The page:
The last time he had tried it, Applejack had barely seen what he had done. She didn’t buy his claim that he had simply managed to jump over her. That his wings had fluttered out of instinct from jumping so high, and hadn’t helped him get over her in the least, she had also taken to be a lie. And if she hadn’t been waiting for it, he would have bewildered her just like last time, landing his basket before she had time to turn and pursue.

Not this time. Even as the tips of his hooves were clearing the grass, Applejack was already flattening into her own leap. As he soared over her, no longer even looking down as he fixed his eyes on the prize of the basket, she was leaping up beneath him, body twisting as she turned herself upside down and brought her hooves up above her head. Then she lashed out with a single kick, driving her hind hoof in just below Hoops’ ribs.

That, at least, was how she had imagined it happening. As it was, the grass was still slippery from the rain, and when she leaped, her hooves slid beneath her, and she left the ground an instant later than she had intended. Thus, when she twisted around and delivered the kick, she realized with horror that it struck much lower between his legs than she had aimed for.

She heard him give a strangled screech, far higher in pitch than any sound she had ever heard him make. She lost sight of him as she fell back to the ground, the momentum from her blow slamming her back against the damp earth and knocking her own breath out with a loud “Oomph!” A second later, she heard something heavy tumble down just beyond her. The thuds of rolling, limp limbs sounded several times, and then there was nothing to be heard but the sporadic chirping of birds in nearby trees.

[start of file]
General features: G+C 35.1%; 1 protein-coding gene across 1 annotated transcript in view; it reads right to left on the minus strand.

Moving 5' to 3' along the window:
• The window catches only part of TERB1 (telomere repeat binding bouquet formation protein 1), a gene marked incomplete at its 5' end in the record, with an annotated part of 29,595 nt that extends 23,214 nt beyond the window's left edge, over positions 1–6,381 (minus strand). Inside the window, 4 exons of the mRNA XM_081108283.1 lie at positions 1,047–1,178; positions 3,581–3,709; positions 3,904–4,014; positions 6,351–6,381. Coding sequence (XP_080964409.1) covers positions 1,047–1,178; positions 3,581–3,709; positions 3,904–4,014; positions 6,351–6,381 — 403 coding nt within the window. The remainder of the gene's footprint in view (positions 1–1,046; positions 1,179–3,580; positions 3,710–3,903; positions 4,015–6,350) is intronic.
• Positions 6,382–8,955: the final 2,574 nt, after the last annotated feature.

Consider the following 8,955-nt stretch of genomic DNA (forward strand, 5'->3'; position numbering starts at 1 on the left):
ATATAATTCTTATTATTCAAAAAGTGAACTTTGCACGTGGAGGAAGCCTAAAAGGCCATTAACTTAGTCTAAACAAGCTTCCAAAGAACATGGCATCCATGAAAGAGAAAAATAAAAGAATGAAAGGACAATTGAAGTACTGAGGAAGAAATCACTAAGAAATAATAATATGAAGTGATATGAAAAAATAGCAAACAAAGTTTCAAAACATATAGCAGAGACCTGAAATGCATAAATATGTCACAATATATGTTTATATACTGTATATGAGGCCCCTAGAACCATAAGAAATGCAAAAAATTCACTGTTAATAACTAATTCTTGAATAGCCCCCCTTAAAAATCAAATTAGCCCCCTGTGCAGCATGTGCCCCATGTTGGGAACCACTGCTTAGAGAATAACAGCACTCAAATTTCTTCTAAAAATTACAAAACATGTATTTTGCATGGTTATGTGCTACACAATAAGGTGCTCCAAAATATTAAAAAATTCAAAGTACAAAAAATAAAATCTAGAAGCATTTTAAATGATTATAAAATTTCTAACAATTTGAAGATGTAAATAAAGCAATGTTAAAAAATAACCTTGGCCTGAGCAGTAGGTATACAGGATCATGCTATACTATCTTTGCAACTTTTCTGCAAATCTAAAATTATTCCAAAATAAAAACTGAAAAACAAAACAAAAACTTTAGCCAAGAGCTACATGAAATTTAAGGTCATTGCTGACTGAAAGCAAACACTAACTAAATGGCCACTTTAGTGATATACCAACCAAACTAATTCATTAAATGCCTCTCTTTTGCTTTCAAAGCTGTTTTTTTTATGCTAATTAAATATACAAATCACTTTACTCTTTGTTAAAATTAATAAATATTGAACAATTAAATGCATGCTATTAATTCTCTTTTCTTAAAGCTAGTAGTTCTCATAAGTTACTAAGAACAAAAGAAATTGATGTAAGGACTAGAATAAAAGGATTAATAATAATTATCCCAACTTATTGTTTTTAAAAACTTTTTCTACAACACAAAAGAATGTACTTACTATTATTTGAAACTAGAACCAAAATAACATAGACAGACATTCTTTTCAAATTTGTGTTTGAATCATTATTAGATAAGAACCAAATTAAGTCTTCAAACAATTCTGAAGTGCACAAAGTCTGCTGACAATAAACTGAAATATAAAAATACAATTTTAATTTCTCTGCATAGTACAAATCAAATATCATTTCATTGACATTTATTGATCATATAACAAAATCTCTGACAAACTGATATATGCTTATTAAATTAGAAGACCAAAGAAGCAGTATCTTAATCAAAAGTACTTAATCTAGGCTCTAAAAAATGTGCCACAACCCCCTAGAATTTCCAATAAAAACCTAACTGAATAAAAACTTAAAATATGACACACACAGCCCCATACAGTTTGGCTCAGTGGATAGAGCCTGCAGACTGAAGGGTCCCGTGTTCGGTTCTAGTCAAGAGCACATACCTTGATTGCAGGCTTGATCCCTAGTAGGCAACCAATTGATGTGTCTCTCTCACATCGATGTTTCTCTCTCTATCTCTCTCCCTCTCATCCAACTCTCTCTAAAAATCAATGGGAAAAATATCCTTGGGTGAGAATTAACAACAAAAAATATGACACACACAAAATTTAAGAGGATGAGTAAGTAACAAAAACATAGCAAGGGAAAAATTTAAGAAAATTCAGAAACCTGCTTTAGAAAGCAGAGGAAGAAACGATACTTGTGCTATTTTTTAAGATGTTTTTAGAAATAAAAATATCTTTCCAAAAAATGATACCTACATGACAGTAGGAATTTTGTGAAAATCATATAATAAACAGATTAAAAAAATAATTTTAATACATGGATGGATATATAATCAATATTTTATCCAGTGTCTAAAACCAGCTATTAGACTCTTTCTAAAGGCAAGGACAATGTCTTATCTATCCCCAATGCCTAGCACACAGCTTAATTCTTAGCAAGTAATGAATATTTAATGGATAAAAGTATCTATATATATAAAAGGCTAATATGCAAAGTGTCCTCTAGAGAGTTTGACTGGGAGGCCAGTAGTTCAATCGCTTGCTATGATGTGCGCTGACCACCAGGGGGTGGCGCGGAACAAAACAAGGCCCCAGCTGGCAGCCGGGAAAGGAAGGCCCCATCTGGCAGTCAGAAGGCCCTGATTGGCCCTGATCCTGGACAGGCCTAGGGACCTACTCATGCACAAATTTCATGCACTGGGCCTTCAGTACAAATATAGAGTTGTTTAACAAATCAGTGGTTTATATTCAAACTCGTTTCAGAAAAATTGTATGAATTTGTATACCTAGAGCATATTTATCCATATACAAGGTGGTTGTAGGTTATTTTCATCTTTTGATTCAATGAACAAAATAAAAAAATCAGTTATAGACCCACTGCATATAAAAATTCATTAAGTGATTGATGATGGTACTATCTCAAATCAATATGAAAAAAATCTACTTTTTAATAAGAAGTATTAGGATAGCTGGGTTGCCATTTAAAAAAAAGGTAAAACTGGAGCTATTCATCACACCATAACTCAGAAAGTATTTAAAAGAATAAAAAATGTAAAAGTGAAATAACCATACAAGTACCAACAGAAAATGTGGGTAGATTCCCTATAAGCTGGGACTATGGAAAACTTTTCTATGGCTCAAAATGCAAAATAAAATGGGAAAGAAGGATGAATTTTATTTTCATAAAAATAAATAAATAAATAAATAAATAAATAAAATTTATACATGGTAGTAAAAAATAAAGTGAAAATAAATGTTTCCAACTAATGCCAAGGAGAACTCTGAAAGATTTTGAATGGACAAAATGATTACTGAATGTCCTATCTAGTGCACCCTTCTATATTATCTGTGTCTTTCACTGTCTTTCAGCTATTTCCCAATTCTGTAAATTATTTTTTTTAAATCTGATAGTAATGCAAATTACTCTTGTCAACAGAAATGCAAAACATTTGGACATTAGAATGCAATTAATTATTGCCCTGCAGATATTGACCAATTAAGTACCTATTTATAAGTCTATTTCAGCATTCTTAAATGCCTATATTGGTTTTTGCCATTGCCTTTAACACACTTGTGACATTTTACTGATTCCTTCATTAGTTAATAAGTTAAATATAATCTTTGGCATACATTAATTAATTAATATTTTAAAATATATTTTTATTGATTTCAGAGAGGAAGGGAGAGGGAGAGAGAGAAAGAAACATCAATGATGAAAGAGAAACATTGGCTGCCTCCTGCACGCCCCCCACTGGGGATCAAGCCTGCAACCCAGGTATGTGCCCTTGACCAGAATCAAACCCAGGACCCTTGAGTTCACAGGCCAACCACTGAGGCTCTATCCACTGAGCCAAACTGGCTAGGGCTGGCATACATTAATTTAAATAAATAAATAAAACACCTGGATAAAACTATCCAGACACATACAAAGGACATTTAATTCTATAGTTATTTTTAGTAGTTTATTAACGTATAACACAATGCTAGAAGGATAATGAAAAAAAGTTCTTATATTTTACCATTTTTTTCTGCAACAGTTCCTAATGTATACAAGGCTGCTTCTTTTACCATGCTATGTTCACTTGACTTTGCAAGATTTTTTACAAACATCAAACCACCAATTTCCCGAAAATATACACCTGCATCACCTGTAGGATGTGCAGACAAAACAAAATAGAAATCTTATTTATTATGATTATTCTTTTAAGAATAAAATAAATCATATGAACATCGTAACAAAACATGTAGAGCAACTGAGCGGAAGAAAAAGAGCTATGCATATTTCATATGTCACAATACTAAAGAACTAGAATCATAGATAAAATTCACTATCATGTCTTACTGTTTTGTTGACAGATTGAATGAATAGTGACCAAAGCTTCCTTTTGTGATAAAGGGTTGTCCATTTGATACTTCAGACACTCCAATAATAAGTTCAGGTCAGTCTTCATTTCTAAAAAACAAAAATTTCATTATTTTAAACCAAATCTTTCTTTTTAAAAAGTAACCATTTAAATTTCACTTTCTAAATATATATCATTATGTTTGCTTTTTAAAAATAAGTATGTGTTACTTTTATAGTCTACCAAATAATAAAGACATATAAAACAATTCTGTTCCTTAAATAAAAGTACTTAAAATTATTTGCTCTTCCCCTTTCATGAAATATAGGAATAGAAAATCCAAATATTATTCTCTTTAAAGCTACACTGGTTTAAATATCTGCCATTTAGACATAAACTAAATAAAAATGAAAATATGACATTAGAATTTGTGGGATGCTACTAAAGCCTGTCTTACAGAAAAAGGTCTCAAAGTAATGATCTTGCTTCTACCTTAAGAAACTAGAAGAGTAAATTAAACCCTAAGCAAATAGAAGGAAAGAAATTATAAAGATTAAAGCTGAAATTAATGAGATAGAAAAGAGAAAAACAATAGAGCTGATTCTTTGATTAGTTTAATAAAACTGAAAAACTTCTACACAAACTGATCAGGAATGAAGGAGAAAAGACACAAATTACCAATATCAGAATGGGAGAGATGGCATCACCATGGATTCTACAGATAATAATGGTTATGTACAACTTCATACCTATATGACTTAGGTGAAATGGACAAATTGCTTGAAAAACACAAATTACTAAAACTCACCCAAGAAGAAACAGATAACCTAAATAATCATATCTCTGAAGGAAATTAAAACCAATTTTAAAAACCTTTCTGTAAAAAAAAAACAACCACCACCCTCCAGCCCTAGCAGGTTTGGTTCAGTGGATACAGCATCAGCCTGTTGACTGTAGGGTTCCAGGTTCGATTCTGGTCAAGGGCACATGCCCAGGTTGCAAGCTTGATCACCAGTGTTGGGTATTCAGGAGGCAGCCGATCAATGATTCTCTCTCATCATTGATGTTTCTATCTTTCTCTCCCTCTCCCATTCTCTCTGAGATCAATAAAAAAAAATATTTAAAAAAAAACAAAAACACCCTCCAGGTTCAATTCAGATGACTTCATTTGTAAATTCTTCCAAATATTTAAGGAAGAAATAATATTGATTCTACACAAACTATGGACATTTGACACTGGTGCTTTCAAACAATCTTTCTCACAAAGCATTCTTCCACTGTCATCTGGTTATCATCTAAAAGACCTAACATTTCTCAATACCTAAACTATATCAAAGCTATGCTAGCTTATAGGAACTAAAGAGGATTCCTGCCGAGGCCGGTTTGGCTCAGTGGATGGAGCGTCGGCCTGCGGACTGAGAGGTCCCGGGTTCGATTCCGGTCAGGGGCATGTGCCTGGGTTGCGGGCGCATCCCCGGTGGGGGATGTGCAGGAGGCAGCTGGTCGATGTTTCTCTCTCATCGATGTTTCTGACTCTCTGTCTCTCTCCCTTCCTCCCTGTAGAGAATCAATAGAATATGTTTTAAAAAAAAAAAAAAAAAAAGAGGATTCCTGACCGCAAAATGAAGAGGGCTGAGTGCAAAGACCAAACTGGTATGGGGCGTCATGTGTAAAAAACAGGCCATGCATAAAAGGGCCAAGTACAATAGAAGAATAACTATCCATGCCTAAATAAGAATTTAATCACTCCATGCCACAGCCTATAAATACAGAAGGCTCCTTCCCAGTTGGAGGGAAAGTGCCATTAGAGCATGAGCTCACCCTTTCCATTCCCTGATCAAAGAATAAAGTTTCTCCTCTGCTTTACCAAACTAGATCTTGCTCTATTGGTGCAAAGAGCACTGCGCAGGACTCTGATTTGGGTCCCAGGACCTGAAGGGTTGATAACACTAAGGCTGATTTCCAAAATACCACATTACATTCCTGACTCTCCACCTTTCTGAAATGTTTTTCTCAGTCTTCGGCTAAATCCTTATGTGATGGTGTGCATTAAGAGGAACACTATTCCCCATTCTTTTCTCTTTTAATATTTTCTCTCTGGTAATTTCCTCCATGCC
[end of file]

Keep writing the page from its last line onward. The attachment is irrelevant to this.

“Oof…” Applejack groaned. She hadn’t expected to be thrown back down quite so hard. “Hoops? You okay?”

“Oooooohhhhhhhhhh…” Hoops’ voice sounded more like the lamentations of the dead than a single, healthy pony. Applejack rolled to her side and raised her head. She saw him curled up on the grass a yard or two away, wings splayed and limbs tucked up beneath him. The ball had bounced away and come to a stop a few yards from the basket, completely forgotten.

“Hoops?” Applejack asked again, struggling to her hooves. Aw hay. Don’t tell me I actually hurt him…

“I call foul,” Hoops croaked in a small voice.

Applejack couldn’t help but crack a small grin. “You do see the irony of that, don’t you, you cheating bird?”

“Puns,” came the next wheeze. “I lie broken on the field, and all my fillyfriend has to offer is puns. This is what I get for dating an Earth Pony.”

“Heh,” Applejack chuckled. “Sorry, Sugarcube. I didn’t mean to hit you, er, below the girth, so to speak. You need me to get some ice or anything?”

“I think I’m good,” Hoops hiccuped in response. “But I might throw in the towel a little early today.”

“Yeah, I suppose that’s fair,” Applejack said, giving another chuckle as he started to stagger upright. “Though, you know that means I win.”